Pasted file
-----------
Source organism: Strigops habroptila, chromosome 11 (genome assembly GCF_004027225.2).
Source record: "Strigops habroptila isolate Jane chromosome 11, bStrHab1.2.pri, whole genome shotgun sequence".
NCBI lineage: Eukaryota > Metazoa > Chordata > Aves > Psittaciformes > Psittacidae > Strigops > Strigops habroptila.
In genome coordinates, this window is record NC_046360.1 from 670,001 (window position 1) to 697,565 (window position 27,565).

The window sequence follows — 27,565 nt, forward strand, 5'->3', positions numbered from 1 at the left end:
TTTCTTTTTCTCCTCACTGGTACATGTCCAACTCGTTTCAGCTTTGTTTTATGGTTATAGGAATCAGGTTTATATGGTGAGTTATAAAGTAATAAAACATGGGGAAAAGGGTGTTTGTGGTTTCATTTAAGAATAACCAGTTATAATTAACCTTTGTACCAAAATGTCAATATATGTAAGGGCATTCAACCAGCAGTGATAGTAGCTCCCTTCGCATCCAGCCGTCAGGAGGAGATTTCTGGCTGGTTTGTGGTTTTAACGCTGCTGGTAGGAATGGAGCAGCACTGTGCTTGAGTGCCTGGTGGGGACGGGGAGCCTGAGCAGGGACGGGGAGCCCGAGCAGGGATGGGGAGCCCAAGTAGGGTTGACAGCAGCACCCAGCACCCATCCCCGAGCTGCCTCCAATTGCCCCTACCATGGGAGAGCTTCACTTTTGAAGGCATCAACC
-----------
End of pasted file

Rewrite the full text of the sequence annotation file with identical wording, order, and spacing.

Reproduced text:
Source organism: Strigops habroptila, chromosome 11 (genome assembly GCF_004027225.2).
Source record: "Strigops habroptila isolate Jane chromosome 11, bStrHab1.2.pri, whole genome shotgun sequence".
NCBI lineage: Eukaryota > Metazoa > Chordata > Aves > Psittaciformes > Psittacidae > Strigops > Strigops habroptila.
In genome coordinates, this window is record NC_046360.1 from 670,001 (window position 1) to 697,565 (window position 27,565).

The window sequence follows — 27,565 nt, forward strand, 5'->3', positions numbered from 1 at the left end:
TTTCTTTTTCTCCTCACTGGTACATGTCCAACTCGTTTCAGCTTTGTTTTATGGTTATAGGAATCAGGTTTATATGGTGAGTTATAAAGTAATAAAACATGGGGAAAAGGGTGTTTGTGGTTTCATTTAAGAATAACCAGTTATAATTAACCTTTGTACCAAAATGTCAATATATGTAAGGGCATTCAACCAGCAGTGATAGTAGCTCCCTTCGCATCCAGCCGTCAGGAGGAGATTTCTGGCTGGTTTGTGGTTTTAACGCTGCTGGTAGGAATGGAGCAGCACTGTGCTTGAGTGCCTGGTGGGGACGGGGAGCCTGAGCAGGGACGGGGAGCCCGAGCAGGGATGGGGAGCCCAAGTAGGGTTGACAGCAGCACCCAGCACCCATCCCCGAGCTGCCTCCAATTGCCCCTACCATGGGAGAGCTTCACTTTTGAAGGCATCAACC